The Austin Chronicle

Food, Foodies, Foodways

Cookbooks and cultural conversation starters top our summer reading list

Reviewed by Virginia B. Wood, May 23, 2014, Food

Delicious!: A Novel

by Ruth Reichl
Random House, 400 pp., $27

Ruth Reichl is one of the most successful food writers of her generation, with a résumé that includes positions as both restaurant critic and food editor of the Los Angeles Times, restaurant critic of The New York Times, and editor-in-chief of Gourmet magazine. During this time, she also managed to put out three very successful memoirs, Tender at the Bone, Garlic and Sapphires, and Comfort Me With Apples. When Condé Nast closed the venerable 68-year-old Gourmet in 2009 due to declining ad sales, Reichl finally turned her hand to writing fiction. Delicious! is her first novel.

I've always been a fan of Reichl's, keeping an eye on her food section and her reviewing style when possible, and I was impressed with the list of writers she attracted to Gourmet in her tenure there. I found her memoirs to be luxurious indulgences, and came away from Garlic and Sapphires realizing that absent disguises, I just wasn't working hard enough at my job as a restaurant critic. That book read like fiction, and I'm not at all surprised there's talk of turning it into a movie. So, I was already primed to appreciate Reichl's fiction, and she didn't disappoint.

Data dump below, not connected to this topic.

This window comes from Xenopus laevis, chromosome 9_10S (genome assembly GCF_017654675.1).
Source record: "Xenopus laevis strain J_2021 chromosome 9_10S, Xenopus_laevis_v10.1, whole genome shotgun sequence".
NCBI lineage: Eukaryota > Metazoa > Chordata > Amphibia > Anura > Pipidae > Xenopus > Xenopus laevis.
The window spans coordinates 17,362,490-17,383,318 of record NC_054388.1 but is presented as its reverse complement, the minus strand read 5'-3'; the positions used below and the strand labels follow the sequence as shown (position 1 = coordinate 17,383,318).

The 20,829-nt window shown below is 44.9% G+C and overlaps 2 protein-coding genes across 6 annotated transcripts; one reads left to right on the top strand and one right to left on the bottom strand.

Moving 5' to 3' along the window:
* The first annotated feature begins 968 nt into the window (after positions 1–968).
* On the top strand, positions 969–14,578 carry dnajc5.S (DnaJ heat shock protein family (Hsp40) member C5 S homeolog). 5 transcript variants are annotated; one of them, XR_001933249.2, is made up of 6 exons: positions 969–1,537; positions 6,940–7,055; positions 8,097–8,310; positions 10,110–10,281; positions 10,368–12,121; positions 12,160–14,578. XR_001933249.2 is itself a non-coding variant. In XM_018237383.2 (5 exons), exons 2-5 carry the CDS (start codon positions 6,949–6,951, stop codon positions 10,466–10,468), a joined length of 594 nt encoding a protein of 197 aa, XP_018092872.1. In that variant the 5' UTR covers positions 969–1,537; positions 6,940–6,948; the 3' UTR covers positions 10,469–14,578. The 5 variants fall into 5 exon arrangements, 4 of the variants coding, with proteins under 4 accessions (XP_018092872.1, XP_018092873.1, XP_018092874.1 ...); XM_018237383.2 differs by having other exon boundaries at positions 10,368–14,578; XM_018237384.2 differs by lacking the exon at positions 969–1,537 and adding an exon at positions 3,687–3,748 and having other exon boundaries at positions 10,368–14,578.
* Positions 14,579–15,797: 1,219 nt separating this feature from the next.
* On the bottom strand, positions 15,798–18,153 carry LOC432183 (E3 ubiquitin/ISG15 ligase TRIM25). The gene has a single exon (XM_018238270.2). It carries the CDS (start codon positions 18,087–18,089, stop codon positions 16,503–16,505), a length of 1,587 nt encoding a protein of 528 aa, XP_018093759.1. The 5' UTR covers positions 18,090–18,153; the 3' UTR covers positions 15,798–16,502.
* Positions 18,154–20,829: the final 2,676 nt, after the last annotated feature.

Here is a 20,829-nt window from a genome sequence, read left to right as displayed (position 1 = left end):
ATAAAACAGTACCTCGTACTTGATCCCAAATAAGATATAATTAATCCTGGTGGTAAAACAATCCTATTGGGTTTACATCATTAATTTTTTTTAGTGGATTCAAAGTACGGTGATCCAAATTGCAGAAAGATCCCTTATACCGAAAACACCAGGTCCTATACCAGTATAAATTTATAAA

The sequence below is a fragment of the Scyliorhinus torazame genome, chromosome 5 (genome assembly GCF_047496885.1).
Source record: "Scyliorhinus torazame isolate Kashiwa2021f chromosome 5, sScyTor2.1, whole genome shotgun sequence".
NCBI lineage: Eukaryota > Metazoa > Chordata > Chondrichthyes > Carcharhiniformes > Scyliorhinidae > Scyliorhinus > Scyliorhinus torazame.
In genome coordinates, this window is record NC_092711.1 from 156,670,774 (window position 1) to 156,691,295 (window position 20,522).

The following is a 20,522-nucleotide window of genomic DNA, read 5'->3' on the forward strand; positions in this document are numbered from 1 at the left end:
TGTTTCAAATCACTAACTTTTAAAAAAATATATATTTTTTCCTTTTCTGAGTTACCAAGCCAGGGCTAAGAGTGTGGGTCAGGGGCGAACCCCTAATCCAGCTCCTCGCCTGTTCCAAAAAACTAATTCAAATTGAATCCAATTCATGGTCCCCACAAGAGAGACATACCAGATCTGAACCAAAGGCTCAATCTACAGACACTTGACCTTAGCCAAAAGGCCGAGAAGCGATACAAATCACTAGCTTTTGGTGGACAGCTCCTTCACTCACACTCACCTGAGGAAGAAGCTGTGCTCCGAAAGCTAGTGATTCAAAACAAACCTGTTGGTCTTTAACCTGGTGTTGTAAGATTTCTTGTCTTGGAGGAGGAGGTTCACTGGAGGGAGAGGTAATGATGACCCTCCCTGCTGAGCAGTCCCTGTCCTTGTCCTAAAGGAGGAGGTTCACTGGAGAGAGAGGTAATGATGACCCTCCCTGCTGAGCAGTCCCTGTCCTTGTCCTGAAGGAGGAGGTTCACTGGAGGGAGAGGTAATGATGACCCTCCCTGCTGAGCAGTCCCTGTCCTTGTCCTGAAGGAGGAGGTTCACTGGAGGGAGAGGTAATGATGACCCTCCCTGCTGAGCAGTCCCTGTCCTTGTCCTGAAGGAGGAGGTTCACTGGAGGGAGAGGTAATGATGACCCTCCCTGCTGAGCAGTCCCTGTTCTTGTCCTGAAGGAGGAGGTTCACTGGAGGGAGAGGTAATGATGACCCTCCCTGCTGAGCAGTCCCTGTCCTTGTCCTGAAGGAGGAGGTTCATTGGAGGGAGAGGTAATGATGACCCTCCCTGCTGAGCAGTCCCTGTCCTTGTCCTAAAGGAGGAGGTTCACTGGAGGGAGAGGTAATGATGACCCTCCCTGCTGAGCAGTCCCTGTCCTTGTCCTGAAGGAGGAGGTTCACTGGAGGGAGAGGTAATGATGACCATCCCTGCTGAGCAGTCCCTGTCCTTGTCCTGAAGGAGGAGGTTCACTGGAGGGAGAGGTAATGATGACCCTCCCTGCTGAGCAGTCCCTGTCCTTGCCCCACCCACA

Reichl's heroine is California girl Billie Breslin, who leaves Santa Barbara for New York and snags a plum job as executive assistant to Jake Newberry, editor of the country's oldest food magazine, Delicious! Billie's new world comes complete with mysteries (what happened to her beloved sister, why a woman with her discerning palate won't cook, why the James Beard letters were hidden in the Delicious! library) and fascinating characters (the quirky staff at Delicious!, the family and customers at Fontanari's Italian food shop where she picks up weekend shifts, the elusive Lulu Swan). Through Billie, we get a mouthwatering discovery of New York's culinary scene, as well as insight into the inner workings of a major food publication. There's romance, intrigue, food history, and the fictional appearance of a very real American culinary icon, James Beard. Take Ruth and Billie along on vacation this summer. They are worthwhile companions.

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